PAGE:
How far is it to Dharma?

by Serguei Badaev

(badaev57@mtu-net.ru)

March, 2006

 

Sathya Sai Baba proclaimed himself Purna Avatar that is full incarnation of God, who came to the earth for nothing else but to save humanity from all troubles. He declared that his mission is to restore righteousness (Dharma) and make India an outstanding example of Dharma for the rest of the world. According to his own words that is the reason why he has been staying in India for all his life (except one visit to Africa in 1968) and has not visited other countries.

 

How far is India from being a nation of Dharma? How close is the mission of Sathya Sai Baba to completion? Here is an extraordinary example which makes one think that India is not a kingdom of Dharma so far.

 

In 1999 Ms Lal was shot dead in a Delhi restaurant. According to the witnesses she was shot by Manu Sharma, son of a Congress party leader and minister in Haryana state, after she refused to serve him a drink. The eyewitnesses later retracted their statements, and on 21st February 2006 the court acquitted Manu Sharma, the main accused in the case, along with eight others citing insufficient evidence.

http://news.bbc.co.uk/2/hi/south_asia/4744948.stm

 

If Indian judicial system cannot restore justice in such obvious cases, how can one expect it to be efficient in more complicated ones? From this perspective the uninvestigated murders in Sathya Sai Baba’s bedroom in 1993 are seen as typical of the corrupted judicial system.

 

There are a number of other observations which create a rather sad picture. According to Transparency International, India is still among the countries with a high level of corruption (index=88) like Iran, Mali, Gabon, etc.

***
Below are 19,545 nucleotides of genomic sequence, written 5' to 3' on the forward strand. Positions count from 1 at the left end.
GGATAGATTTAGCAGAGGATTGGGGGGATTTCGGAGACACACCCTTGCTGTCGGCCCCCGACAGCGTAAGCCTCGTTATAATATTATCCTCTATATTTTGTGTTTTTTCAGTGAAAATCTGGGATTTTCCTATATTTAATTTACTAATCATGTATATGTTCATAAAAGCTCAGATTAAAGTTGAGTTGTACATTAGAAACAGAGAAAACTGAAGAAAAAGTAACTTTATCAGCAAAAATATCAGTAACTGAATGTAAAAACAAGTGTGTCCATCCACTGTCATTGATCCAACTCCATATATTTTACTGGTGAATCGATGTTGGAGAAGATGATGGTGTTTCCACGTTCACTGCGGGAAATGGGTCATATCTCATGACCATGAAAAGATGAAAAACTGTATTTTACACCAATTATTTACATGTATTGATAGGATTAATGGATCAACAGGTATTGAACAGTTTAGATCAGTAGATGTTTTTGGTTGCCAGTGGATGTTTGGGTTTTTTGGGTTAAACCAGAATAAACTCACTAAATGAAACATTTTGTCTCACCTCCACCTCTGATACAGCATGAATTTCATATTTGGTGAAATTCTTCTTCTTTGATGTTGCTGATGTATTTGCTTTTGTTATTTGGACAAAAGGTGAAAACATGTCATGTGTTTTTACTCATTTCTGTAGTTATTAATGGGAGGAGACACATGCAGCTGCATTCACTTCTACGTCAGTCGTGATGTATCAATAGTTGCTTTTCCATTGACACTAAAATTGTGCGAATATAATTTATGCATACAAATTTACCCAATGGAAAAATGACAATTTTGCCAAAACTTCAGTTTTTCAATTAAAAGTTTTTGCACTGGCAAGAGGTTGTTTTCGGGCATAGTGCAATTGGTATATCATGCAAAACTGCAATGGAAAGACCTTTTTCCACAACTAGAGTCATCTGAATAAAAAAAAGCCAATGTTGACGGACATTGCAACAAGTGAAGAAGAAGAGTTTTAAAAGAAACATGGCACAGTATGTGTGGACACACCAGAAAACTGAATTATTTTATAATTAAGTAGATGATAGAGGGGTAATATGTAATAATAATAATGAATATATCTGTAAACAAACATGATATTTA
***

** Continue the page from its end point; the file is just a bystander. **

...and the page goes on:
http://www.transparency.org/policy_and_research/surveys_indices/cpi/2005

 In 2002 in Gujarat state there were interreligious riots where more than 1000 Muslims were killed by outrageous Hindu mobs. Many of those crimes are still uninvestigated properly and only recently under the pressure from the Supreme Court have some of those cases been reopened for further investigation. http://news.bbc.co.uk/2/hi/south_asia/4747082.stm

The problem of the destroyed Barbi mosque in Ayodhya is still the matter of great religious and political tension in India.

http://news.bbc.co.uk/1/hi/world/south_asia/4723409.stm

Religious minorities often do not feel safe facing growing Hindu religious nationalism.

http://news.bbc.co.uk/1/hi/world/south_asia/2885741.stm

All in all, it is too far from religious harmony and peace.

 

There are a lot of social problems even in Andhra Pradesh state, where Sathya Sai Baba lives. They are

(1) terrorist attacks from armed Maoist groups,

http://news.bbc.co.uk/2/hi/south_asia/4184444.stm

http://news.bbc.co.uk/2/hi/south_asia/4152706.stm

(2) one of the highest levels of HIV infection in India, spread of which is considered to be aggravated by the Indian law on homosexuality as a criminal activity

 http://www.nacoonline.org/facts_statewise.htm

http://news.bbc.co.uk/2/hi/south_asia/4463899.stm

http://news.bbc.co.uk/2/hi/south_asia/4602068.stm

(3) poor farmers committing suicide every year being unable to pay back their loans,

http://news.bbc.co.uk/2/hi/south_asia/4669480.stm

(4) the highest level of suicide among young people in the world,

http://news.bbc.co.uk/2/hi/south_asia/3590847.stm

etc.

 

Well, quite enough to come to the conclusions that the mission of the aged Avatar of the Age has failed and Andhra Pradesh is apparently not a best place in the world to live.

 

It sounds as a bitter irony that Sathya Sai Baba, who has been going to restore righteousness in India and around the world, is now himself under serious allegations including sex abuse with young male followers.